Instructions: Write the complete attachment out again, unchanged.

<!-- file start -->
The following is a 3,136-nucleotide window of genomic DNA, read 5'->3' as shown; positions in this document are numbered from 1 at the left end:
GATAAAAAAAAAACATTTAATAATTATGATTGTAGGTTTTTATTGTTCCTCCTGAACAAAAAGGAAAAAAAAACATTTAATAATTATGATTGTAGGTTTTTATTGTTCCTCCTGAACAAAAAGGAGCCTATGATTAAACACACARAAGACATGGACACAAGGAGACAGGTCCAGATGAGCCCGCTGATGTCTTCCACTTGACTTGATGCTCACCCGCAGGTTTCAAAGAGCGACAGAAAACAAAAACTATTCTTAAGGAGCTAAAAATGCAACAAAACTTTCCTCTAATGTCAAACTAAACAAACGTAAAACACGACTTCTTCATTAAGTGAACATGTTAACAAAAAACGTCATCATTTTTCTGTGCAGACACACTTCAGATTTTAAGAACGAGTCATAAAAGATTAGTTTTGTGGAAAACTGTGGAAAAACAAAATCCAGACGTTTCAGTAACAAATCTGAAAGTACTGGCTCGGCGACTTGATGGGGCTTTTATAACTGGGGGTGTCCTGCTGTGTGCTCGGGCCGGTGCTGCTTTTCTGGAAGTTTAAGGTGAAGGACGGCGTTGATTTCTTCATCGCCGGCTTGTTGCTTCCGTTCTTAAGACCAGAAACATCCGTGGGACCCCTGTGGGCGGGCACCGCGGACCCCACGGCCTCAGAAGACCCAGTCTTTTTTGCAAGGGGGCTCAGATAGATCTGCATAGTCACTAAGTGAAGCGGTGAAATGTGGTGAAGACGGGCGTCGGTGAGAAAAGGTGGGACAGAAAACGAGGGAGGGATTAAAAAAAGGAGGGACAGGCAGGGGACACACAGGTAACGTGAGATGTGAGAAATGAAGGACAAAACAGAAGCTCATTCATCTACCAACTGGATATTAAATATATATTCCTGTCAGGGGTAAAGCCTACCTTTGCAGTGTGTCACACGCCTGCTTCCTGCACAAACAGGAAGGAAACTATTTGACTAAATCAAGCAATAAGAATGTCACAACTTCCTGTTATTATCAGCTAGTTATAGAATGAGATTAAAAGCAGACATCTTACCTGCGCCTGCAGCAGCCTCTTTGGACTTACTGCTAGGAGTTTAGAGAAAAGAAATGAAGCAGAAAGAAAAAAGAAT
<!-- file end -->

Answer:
The following is a 3,136-nucleotide window of genomic DNA, read 5'->3' as shown; positions in this document are numbered from 1 at the left end:
GATAAAAAAAAAACATTTAATAATTATGATTGTAGGTTTTTATTGTTCCTCCTGAACAAAAAGGAAAAAAAAACATTTAATAATTATGATTGTAGGTTTTTATTGTTCCTCCTGAACAAAAAGGAGCCTATGATTAAACACACARAAGACATGGACACAAGGAGACAGGTCCAGATGAGCCCGCTGATGTCTTCCACTTGACTTGATGCTCACCCGCAGGTTTCAAAGAGCGACAGAAAACAAAAACTATTCTTAAGGAGCTAAAAATGCAACAAAACTTTCCTCTAATGTCAAACTAAACAAACGTAAAACACGACTTCTTCATTAAGTGAACATGTTAACAAAAAACGTCATCATTTTTCTGTGCAGACACACTTCAGATTTTAAGAACGAGTCATAAAAGATTAGTTTTGTGGAAAACTGTGGAAAAACAAAATCCAGACGTTTCAGTAACAAATCTGAAAGTACTGGCTCGGCGACTTGATGGGGCTTTTATAACTGGGGGTGTCCTGCTGTGTGCTCGGGCCGGTGCTGCTTTTCTGGAAGTTTAAGGTGAAGGACGGCGTTGATTTCTTCATCGCCGGCTTGTTGCTTCCGTTCTTAAGACCAGAAACATCCGTGGGACCCCTGTGGGCGGGCACCGCGGACCCCACGGCCTCAGAAGACCCAGTCTTTTTTGCAAGGGGGCTCAGATAGATCTGCATAGTCACTAAGTGAAGCGGTGAAATGTGGTGAAGACGGGCGTCGGTGAGAAAAGGTGGGACAGAAAACGAGGGAGGGATTAAAAAAAGGAGGGACAGGCAGGGGACACACAGGTAACGTGAGATGTGAGAAATGAAGGACAAAACAGAAGCTCATTCATCTACCAACTGGATATTAAATATATATTCCTGTCAGGGGTAAAGCCTACCTTTGCAGTGTGTCACACGCCTGCTTCCTGCACAAACAGGAAGGAAACTATTTGACTAAATCAAGCAATAAGAATGTCACAACTTCCTGTTATTATCAGCTAGTTATAGAATGAGATTAAAAGCAGACATCTTACCTGCGCCTGCAGCAGCCTCTTTGGACTTACTGCTAGGAGTTTAGAGAAAAGAAATGAAGCAGAAAGAAAAAAGAAT